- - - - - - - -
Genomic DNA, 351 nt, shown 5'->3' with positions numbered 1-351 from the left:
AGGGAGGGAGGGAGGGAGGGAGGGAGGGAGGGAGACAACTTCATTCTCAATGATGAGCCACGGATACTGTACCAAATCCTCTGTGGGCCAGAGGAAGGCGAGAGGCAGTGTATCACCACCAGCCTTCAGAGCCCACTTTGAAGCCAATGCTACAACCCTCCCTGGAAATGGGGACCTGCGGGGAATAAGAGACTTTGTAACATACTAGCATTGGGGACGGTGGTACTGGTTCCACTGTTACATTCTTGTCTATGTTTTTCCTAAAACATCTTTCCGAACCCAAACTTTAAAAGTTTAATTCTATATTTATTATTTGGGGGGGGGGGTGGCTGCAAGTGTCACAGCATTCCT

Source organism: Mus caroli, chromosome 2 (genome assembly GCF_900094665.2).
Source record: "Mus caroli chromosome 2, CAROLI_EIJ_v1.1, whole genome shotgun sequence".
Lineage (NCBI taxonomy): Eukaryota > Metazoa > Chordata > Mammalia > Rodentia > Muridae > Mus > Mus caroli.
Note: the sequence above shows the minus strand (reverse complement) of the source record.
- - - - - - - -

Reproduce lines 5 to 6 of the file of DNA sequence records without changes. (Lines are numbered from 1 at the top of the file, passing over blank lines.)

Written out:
Lineage (NCBI taxonomy): Eukaryota > Metazoa > Chordata > Mammalia > Rodentia > Muridae > Mus > Mus caroli.
Note: the sequence above shows the minus strand (reverse complement) of the source record.